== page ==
Section: Misc. Reference Manual Pages (1M)
- the terminfo
command translates a terminfo
file from source
format into compiled format.
The compiled format is necessary for use with
the library routines in ncurses
As described in term(5), the database may be either a directory
tree (one file per terminal entry) or a hashed database (one record per entry).
The tic command writes only one type of entry,
depending on how it was built:
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For directory trees, the top-level directory, e.g., /usr/share/terminfo,
specifies the location of the database.
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For hashed databases, a filename is needed.
If the given file is not found by that name,
but can be found by adding the suffix ".db",
then that is used.
The default name for the hashed database is the same as the
default directory name (only adding a ".db" suffix).
In either case (directory or hashed database),
tic will create the container if it does not exist.
For a directory, this would be the "terminfo" leaf,
versus a "terminfo.db" file.
The results are normally placed in the system terminfo database /usr/share/terminfo.
The compiled terminal description can be placed
in a different terminfo database.
There are two ways to achieve this:
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First, you may override the system default either by
using the -o option,
or by setting the variable TERMINFO
in your shell environment to a valid database location.
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Secondly, if tic cannot write in /usr/share/terminfo
or the location specified using your TERMINFO variable,
it looks for the directory $HOME/.terminfo
(or hashed database $HOME/.terminfo.db);
if that location exists, the entry is placed there.
Libraries that read terminfo entries are expected to check in succession
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a location specified with the TERMINFO environment variable,
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directories listed in the TERMINFO_DIRS environment variable,
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a compiled-in list of directories (no default value), and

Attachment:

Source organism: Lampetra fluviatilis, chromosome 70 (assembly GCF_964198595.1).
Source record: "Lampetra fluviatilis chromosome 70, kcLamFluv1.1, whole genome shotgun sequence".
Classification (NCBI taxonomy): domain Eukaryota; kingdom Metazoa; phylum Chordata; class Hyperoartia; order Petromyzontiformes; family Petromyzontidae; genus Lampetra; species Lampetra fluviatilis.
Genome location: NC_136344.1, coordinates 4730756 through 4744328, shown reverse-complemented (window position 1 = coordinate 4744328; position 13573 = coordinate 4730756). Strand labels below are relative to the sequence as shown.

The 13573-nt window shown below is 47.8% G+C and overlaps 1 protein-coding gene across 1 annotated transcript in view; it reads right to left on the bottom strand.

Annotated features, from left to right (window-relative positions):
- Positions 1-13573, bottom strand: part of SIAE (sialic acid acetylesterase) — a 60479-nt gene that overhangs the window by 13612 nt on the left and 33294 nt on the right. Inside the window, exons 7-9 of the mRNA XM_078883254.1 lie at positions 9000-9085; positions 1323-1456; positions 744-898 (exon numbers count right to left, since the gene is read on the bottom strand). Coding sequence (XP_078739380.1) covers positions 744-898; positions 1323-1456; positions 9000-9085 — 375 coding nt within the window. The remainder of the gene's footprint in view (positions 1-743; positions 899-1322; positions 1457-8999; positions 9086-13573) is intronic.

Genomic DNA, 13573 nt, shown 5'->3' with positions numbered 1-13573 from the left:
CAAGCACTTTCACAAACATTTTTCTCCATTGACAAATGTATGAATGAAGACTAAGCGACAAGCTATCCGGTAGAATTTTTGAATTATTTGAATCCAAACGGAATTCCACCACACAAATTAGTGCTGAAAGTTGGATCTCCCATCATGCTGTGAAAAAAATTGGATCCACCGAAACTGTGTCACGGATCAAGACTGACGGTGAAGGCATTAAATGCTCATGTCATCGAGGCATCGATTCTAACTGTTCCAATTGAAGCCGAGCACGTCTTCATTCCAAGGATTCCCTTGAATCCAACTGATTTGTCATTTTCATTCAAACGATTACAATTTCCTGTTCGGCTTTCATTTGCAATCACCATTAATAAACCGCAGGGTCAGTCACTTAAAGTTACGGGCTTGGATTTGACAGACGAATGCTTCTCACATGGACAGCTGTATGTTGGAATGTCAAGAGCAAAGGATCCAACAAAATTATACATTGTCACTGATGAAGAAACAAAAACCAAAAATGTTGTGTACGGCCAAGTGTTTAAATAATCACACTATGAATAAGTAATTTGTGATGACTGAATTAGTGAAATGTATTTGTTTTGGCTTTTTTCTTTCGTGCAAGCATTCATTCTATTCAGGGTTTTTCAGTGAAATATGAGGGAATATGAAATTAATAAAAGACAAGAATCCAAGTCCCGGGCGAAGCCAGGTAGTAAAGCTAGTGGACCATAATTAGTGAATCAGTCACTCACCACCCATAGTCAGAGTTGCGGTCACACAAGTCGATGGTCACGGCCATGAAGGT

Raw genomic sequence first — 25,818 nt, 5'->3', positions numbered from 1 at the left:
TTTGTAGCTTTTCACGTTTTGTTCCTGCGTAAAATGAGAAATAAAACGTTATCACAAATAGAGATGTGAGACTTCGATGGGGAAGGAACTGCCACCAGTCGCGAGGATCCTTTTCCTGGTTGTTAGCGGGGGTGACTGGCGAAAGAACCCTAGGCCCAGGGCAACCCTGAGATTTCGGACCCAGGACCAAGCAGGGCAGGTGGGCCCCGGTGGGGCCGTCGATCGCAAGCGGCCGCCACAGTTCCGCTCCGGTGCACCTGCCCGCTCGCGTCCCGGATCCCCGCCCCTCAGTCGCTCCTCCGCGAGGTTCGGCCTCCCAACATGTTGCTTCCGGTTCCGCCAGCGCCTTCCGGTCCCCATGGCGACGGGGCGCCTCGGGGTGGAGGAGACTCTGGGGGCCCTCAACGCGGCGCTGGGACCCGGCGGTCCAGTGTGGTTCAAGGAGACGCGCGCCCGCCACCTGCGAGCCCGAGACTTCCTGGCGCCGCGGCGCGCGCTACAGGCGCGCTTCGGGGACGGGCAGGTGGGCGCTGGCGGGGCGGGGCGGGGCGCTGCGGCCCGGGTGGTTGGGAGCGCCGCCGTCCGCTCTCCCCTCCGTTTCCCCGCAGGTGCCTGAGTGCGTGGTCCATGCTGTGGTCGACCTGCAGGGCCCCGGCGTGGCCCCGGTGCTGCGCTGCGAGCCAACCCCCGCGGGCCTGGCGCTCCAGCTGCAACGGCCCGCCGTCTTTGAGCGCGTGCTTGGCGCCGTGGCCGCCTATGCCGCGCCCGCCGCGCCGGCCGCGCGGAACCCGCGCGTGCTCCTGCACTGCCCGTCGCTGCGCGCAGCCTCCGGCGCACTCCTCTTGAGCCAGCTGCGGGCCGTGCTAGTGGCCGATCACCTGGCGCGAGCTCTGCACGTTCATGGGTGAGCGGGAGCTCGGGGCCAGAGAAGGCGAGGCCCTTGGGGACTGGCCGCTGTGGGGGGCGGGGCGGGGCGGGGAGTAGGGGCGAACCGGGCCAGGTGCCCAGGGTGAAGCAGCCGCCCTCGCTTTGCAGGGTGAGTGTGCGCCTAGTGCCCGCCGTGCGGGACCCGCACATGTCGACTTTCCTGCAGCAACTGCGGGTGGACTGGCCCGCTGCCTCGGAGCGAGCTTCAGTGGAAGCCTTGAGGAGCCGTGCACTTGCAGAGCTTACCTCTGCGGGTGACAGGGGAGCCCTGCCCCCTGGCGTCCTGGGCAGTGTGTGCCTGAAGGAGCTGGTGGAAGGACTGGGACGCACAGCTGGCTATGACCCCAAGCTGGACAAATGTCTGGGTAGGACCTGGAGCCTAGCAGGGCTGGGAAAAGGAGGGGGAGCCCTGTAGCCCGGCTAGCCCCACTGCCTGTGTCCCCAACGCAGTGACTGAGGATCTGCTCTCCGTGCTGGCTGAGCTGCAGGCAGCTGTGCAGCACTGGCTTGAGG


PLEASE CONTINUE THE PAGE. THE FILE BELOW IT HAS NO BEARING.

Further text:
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the system terminfo database (/usr/share/terminfo).
This is the same program as infotocap and captoinfo;
usually those are linked to, or copied from this program:
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When invoked as infotocap, tic sets the -I option.
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When invoked as captoinfo, tic sets the -C option.
restricts the output to a single line
restricts the output to a single column
tells tic to retain commented-out capabilities rather than discarding
Capabilities are commented by prefixing them with a period.
This sets the -x option, because it treats the commented-out
entries as user-defined names.
If the source is termcap, accept the 2-character names required by version 6.
Otherwise these are ignored.
Force source translation to termcap format.
Note: this differs from the -C
option of infocmp(1M) in that it does not merely translate capability
names, but also translates terminfo strings to termcap format.
that are not translatable are left in the entry under their terminfo names
but commented out with two preceding dots.
The actual format used incorporates some improvements for escaped characters
from terminfo format.
For a stricter BSD-compatible translation, add the -K option.
If this is combined with -c, tic makes additional checks
to report cases where the terminfo values do not have an exact equivalent
in termcap form.
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sgr usually will not convert, because termcap lacks the ability to
work with more than two parameters, and because termcap lacks many of
the arithmetic/logical operators used in terminfo.